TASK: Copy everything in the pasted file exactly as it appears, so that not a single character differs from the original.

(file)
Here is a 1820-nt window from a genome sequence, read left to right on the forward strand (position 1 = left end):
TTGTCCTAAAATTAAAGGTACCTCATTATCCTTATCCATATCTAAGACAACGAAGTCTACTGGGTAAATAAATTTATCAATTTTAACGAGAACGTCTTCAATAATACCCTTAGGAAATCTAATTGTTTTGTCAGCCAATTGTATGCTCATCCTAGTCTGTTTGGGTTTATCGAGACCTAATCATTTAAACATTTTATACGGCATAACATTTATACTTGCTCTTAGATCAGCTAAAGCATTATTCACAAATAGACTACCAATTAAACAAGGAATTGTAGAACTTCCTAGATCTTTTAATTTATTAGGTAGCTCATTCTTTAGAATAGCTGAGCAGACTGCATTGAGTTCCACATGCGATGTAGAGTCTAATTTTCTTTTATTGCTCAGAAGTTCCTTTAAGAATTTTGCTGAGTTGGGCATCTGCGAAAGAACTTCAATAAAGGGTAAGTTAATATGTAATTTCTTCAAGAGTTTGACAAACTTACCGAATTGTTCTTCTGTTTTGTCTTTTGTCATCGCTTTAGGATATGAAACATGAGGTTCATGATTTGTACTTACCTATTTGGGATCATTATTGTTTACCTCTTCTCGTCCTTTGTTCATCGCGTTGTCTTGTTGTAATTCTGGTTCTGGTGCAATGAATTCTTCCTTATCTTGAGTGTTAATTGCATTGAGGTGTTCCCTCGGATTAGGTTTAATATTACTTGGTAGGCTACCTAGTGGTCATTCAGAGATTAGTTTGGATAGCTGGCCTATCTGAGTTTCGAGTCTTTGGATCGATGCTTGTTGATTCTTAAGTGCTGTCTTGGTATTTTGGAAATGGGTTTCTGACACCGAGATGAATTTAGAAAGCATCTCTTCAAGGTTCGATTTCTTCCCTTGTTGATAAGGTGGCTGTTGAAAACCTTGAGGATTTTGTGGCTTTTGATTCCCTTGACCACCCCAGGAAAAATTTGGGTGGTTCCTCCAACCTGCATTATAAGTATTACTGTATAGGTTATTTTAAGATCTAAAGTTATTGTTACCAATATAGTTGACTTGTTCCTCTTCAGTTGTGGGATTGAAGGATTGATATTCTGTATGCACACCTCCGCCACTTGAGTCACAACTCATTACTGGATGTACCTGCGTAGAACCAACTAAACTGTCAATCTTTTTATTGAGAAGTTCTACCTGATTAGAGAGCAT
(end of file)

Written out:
Here is a 1820-nt window from a genome sequence, read left to right on the forward strand (position 1 = left end):
TTGTCCTAAAATTAAAGGTACCTCATTATCCTTATCCATATCTAAGACAACGAAGTCTACTGGGTAAATAAATTTATCAATTTTAACGAGAACGTCTTCAATAATACCCTTAGGAAATCTAATTGTTTTGTCAGCCAATTGTATGCTCATCCTAGTCTGTTTGGGTTTATCGAGACCTAATCATTTAAACATTTTATACGGCATAACATTTATACTTGCTCTTAGATCAGCTAAAGCATTATTCACAAATAGACTACCAATTAAACAAGGAATTGTAGAACTTCCTAGATCTTTTAATTTATTAGGTAGCTCATTCTTTAGAATAGCTGAGCAGACTGCATTGAGTTCCACATGCGATGTAGAGTCTAATTTTCTTTTATTGCTCAGAAGTTCCTTTAAGAATTTTGCTGAGTTGGGCATCTGCGAAAGAACTTCAATAAAGGGTAAGTTAATATGTAATTTCTTCAAGAGTTTGACAAACTTACCGAATTGTTCTTCTGTTTTGTCTTTTGTCATCGCTTTAGGATATGAAACATGAGGTTCATGATTTGTACTTACCTATTTGGGATCATTATTGTTTACCTCTTCTCGTCCTTTGTTCATCGCGTTGTCTTGTTGTAATTCTGGTTCTGGTGCAATGAATTCTTCCTTATCTTGAGTGTTAATTGCATTGAGGTGTTCCCTCGGATTAGGTTTAATATTACTTGGTAGGCTACCTAGTGGTCATTCAGAGATTAGTTTGGATAGCTGGCCTATCTGAGTTTCGAGTCTTTGGATCGATGCTTGTTGATTCTTAAGTGCTGTCTTGGTATTTTGGAAATGGGTTTCTGACACCGAGATGAATTTAGAAAGCATCTCTTCAAGGTTCGATTTCTTCCCTTGTTGATAAGGTGGCTGTTGAAAACCTTGAGGATTTTGTGGCTTTTGATTCCCTTGACCACCCCAGGAAAAATTTGGGTGGTTCCTCCAACCTGCATTATAAGTATTACTGTATAGGTTATTTTAAGATCTAAAGTTATTGTTACCAATATAGTTGACTTGTTCCTCTTCAGTTGTGGGATTGAAGGATTGATATTCTGTATGCACACCTCCGCCACTTGAGTCACAACTCATTACTGGATGTACCTGCGTAGAACCAACTAAACTGTCAATCTTTTTATTGAGAAGTTCTACCTGATTAGAGAGCAT